One of the reasons why the BIFFF is a must-attend genre film festival is undoubtedly its unique atmosphere and, you have to admit, the boisterous enthusiasm of its incredible audience.
- Is this your very first BIFFF and you have no idea what I'm talking about?
- You've already attended, but you always felt like you were excluded from a very funny private joke because you kept wondering what the hell people were shouting about and, more importantly, why?
- You've never been able to remember anything that's being said because you've always been too engrossed in this awesome movie you're watching that's literally changing your life?
- Are you tired of chanting all those words and phrases back and forth like a blind follower without knowing where they came from and your curiosity is finally getting the better of you?
- You are a BIFFF veteran and you’re simply dying to share your infinite knowledge on the subject but you’ve never had the opportunity to do so?
Here is "The Audience Quotes' Guide to the BIFFF"!
(because "Stuff that people shout at the BIFFF" didn’t sound official enough)
It contains the must-know phrases, their history, and even pictures, and, thanks to this indispensable guide, you'll be able to show off your amazing anecdotes at the bar with a Troll in your hand and, most importantly, you'll never miss another opportunity to fully enjoy your next BIFFF.
We made the unforgivable mistake of forgetting your favorite phrase? Don't hesitate to send us a message via the contact page, and we'll be happy to update this page.
So, ready to become a BIFFF apprentice? WELCOME!
To all the cast & crew members who mount the stage before the screening of their film.
Guests often do this while mounting the stage when the audience asks them to. In other words: all the time!
During his 2018 masterclass, Guillermo Del Toro made BIFFF history by singing “Cielito Lindo”, accompanied by an authentic mariachi band on the stage of Theatre 1.
During the opening credits of the BIFFF when the chariot arrives at the crossroads.
When a victim runs away.
When the “BIFFF" logo is displayed on the screen.
(5x "TA") Not easy to time: count 3 seconds after the end of "WELCOME".
At first, just answer this call with the following line.
This line originated in 1986 during the screening of the movie The Monster in the Closet, a scientist tries to coax a monster by playing this melody on the xylophone... in vain.
Answer to the call just made before.
Comes from the trailer of the movie "RETRIBUTION”, where the vengeful spirit of a murdered mobster takes possession of a suicidal depressive to quench his thirst for revenge.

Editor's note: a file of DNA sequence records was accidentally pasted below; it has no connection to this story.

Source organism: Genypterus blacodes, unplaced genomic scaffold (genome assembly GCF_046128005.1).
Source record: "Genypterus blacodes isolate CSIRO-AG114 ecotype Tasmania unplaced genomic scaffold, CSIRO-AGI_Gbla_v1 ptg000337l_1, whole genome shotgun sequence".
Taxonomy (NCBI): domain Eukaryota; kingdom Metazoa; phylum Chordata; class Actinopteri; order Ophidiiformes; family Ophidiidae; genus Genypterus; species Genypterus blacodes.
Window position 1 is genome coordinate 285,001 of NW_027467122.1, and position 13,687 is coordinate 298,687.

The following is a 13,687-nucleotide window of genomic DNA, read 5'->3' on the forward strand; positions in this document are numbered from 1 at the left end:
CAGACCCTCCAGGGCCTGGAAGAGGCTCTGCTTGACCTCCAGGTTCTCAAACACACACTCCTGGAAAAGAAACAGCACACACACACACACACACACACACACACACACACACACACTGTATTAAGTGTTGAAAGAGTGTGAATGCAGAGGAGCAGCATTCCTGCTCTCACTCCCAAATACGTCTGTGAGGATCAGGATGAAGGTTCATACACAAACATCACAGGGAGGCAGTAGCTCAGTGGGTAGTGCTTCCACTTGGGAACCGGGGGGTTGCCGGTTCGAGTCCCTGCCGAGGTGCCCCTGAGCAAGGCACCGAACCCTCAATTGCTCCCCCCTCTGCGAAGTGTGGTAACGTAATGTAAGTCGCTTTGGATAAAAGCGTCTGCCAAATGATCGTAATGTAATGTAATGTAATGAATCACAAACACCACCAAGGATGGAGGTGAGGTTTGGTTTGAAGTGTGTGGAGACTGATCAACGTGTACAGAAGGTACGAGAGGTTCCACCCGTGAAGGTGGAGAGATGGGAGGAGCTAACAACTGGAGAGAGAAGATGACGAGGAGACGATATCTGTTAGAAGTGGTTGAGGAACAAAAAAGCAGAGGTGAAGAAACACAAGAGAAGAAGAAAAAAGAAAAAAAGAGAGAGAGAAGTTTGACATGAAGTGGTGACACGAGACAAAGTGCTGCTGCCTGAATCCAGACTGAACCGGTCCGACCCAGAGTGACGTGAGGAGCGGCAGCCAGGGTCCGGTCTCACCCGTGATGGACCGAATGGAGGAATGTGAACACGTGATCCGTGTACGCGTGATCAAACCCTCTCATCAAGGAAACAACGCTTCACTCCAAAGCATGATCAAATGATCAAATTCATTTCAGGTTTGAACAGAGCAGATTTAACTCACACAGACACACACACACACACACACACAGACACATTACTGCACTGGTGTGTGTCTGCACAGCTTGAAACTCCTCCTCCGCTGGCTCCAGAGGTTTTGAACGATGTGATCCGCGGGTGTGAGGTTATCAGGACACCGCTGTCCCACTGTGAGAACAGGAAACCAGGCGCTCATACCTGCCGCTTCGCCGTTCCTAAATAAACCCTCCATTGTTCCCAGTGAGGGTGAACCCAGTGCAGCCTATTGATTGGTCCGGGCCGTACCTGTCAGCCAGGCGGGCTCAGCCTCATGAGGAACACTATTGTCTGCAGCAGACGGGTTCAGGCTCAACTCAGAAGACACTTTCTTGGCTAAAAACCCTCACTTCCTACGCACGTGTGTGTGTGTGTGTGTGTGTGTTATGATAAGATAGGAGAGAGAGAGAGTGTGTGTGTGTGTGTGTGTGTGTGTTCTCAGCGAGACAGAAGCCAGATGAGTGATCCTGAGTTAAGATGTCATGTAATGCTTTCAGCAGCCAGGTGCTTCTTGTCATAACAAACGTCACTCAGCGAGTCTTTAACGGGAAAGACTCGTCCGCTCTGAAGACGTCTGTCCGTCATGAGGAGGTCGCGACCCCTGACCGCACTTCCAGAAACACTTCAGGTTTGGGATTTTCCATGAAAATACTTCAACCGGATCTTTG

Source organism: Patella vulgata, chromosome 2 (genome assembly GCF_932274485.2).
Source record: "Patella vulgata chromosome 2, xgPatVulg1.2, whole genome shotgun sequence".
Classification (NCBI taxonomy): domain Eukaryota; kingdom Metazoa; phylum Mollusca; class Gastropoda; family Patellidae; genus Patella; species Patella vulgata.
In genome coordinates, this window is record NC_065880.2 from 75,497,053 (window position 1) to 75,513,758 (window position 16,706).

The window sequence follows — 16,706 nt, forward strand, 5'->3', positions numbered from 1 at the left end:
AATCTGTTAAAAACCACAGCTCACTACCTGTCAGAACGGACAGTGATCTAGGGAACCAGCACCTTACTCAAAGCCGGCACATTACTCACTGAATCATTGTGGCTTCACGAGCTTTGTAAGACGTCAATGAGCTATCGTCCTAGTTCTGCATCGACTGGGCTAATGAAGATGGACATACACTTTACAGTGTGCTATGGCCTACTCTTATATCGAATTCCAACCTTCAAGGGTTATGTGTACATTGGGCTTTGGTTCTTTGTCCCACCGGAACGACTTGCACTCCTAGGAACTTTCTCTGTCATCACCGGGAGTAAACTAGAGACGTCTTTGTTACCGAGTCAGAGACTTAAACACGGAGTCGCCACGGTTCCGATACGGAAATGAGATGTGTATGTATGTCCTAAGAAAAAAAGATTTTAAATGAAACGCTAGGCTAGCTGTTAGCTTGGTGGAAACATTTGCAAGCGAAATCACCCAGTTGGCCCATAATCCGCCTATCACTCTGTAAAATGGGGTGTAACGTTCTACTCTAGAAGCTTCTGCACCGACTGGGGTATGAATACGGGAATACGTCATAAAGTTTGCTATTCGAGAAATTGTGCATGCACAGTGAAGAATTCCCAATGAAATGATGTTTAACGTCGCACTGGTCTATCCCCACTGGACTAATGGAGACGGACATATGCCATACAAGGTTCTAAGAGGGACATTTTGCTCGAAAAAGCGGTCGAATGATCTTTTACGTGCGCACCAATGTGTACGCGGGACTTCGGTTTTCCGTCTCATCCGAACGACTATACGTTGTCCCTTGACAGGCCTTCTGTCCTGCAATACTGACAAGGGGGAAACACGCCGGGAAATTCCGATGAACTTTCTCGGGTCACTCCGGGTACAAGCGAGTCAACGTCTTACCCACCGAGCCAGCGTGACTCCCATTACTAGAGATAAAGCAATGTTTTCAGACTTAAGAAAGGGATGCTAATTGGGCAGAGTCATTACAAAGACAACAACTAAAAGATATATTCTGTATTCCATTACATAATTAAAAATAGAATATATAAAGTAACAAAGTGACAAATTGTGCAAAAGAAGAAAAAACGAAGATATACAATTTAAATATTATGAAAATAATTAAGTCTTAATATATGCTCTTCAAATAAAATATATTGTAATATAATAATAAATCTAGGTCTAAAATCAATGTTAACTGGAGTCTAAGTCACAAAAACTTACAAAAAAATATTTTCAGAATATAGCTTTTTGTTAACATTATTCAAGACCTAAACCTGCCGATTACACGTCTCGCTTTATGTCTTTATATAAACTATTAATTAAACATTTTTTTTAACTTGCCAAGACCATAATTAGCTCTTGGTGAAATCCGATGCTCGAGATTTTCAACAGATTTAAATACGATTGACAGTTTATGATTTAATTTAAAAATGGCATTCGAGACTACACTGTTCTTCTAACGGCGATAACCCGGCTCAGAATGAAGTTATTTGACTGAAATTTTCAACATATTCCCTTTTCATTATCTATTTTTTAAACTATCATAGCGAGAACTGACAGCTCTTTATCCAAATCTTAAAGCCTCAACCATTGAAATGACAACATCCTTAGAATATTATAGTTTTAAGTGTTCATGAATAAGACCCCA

howl at the moon.
When a full moon appears on the screen.
Recently, it is also shouted whenever a wolf or any kind of moon appears.
To be shouted whenever a door is opened in the theatre or on the screen.
You can follow up with a "Thank you" if it’s closed again.
It can extend to demonic portals and/or with the zippers of tents.
During the Passage 44 era, there were 6 (or 8?) side doors to the main theater. The light in the hallway was very annoying during the movie when people went out or came in and forgot to close the door. Therefor this commanding reminder! This was later extended to all the doors in all the movies.
When a particularly sadistic act is committed.
A cult reply for 90’s publicity lovers. This is an extract from the Orangina Rouge commercial from 1996. The bottle of lemonade attempts to slaughter people with a chainsaw. This scene alone was destined to be the talk of the BIFFF.
Shout it when you really think that the protagonist is naively throwing himself into the lion's den.
When a character is looking for someone and starts calling for them or when they are lost.
Back in the days of the Passage44 (and later T&T), when characters shouted "ouhou" when calling someone. It was also subtitled but spelled differently in French and in Dutch, which gave "Joehoe" in Dutch and something like "ouhou" in French.
Nowhere else in the world are these screams/calls subtitled. Not in movies on TV, in theaters or on devices...
It was so ridiculous to read these subtitles for years that the public started to "read" (or shout) them out loud.
To shout them like a director on a film set, when the film is particularly slow.
When a particularly attractive hottie appears on screen.
To be said during a plot-twist that you saw coming from miles away.
To be shouted when a character decides to fight back.
When revenge is in the works.
When someone stands up.
Often used in combination with "the door!”
At the end of a movie, when it was particularly boring
After a very dark movie.
Example sentence from the 2022 animated tutorial
- "Sanglier." : Originated in Luxembourg? Very popular among posh Luxembourg students in the college city of Louvain la Neuve (to tell the truth, I don't know the exact origin and even less how to use it... so don't hesitate to tell us)
- " Baxter, méfiez-vous du chien qui pue! (ditto, any info is welcome!)
Origin: movie Baxter (Beware of the Dog that Thinks) from 1989